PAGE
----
A number of things are on my checklist when I’m there. I look at the new releases and the discounted fiction and, if my gorgeous teen daughter has come along, the ‘Daredevil’ titles in the comics/graphic novels section. I browse the ‘Heather’s Picks’ table (I don’t have the foggiest who Heather is, but she’s probably quite nice. She sure reads a lot). I try to telepathically convince random shoppers to buy my books. And always, always, I look for the Oz YA that has made it over the pond.

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Ceaseless Wonder

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Phil Advice

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With the AUS/NZ release of my new novel a mere four weeks away, here’s a little insight into the wondering that produced the tale.

Exchange of Heart / Munro vs. the Coyote grew from two story seeds.

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Six Nods To #NoVoices

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#OwnVoices is an essential movement. If you don’t know about it, you should read this. Incontrovertibly, marginalized groups must be afforded every opportunity to tell/write/publish/sell their own stories. Privileged, able, cishet, white, middle-class, dude scribblers like me do not have to stay out of the imaginative lanes of these groups, but we must drive with extreme care. It bears repeating — #OwnVoices is an essential movement.

No less important are those groups with #NoVoices.

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Words Gone, Words Returned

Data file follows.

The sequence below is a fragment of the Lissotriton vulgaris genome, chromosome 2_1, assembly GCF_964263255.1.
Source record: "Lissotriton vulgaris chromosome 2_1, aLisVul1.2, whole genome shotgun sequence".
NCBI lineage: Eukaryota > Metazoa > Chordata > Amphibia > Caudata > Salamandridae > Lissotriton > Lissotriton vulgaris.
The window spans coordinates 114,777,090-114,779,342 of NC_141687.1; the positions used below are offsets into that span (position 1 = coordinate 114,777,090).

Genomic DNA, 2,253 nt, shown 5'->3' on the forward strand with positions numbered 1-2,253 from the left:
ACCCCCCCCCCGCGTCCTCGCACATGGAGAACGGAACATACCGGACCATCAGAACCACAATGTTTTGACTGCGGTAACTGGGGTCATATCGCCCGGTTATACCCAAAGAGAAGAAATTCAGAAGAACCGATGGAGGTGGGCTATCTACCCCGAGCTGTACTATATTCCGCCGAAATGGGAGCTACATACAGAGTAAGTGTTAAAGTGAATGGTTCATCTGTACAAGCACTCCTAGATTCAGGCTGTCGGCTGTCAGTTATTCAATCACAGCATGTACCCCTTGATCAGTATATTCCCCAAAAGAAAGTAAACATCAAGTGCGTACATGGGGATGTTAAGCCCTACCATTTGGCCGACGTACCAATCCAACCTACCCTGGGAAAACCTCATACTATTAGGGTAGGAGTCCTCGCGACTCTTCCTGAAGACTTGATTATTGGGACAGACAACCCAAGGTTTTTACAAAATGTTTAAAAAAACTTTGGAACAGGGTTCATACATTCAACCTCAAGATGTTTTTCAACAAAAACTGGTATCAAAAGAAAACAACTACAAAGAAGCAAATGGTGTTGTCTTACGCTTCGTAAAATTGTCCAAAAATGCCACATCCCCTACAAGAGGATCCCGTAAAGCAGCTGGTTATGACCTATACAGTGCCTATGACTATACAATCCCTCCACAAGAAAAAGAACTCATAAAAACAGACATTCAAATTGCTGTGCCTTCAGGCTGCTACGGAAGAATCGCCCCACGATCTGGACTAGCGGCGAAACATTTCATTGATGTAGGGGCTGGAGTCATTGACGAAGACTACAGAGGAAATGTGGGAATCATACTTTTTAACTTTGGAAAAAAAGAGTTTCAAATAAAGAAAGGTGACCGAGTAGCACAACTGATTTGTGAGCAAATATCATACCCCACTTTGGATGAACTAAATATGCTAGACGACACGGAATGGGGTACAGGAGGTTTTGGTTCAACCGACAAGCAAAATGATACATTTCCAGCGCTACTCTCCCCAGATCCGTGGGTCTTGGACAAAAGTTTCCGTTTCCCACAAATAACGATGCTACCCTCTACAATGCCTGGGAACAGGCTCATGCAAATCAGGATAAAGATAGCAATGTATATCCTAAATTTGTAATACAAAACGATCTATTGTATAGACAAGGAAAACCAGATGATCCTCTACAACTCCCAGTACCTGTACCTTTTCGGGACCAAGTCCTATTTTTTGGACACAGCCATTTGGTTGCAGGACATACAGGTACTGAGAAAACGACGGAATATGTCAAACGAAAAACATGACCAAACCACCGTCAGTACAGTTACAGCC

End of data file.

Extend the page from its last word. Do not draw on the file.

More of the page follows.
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Journal

11.00am, July 21st 2001. In the too-familiar confines of Brisbane’s Wesley Hospital, my daughter is born. Three minutes later, my son follows.

How to properly mark the arrival of my children into the world? What can I do to let them know they are loved from the first second forward?

I will write them a journal. One each. Until their fifth birthdays. It makes sense; I have so few skills, but seeing lives, conjuring thoughts, assembling words – these are my staples.

I write. Moments of hilarity, of poignancy. I fill small pages with tiny details and big imagination. Flickers of a technicolour film in its formative months. I write fast for ten months.

Then I am slow.

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No Lie: Perry’s Seven Pearls Of Priceless Wisdom

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AYSM - Cover With Quote 2

Are You Seeing Me? is on the shelves and the initial response has been terrific. Readers have shared their experiences of laughing and crying and wishing earnestly and thinking differently and, when all was said and done, not wanting to let go.

A major reason for this response has been Perry Richter. The young man with the “brain condition” seems to be touching hearts and souls in a big way. I’m delighted by this – in the character’s simple eloquence and careful observance, there are lessons for all of us, his author included.

So, as both an early thank you to AYSM’s readers and a brief foray into the beautiful mind of a special person, here is Perry’s “No Lie” guide to living a good life in an unstable world: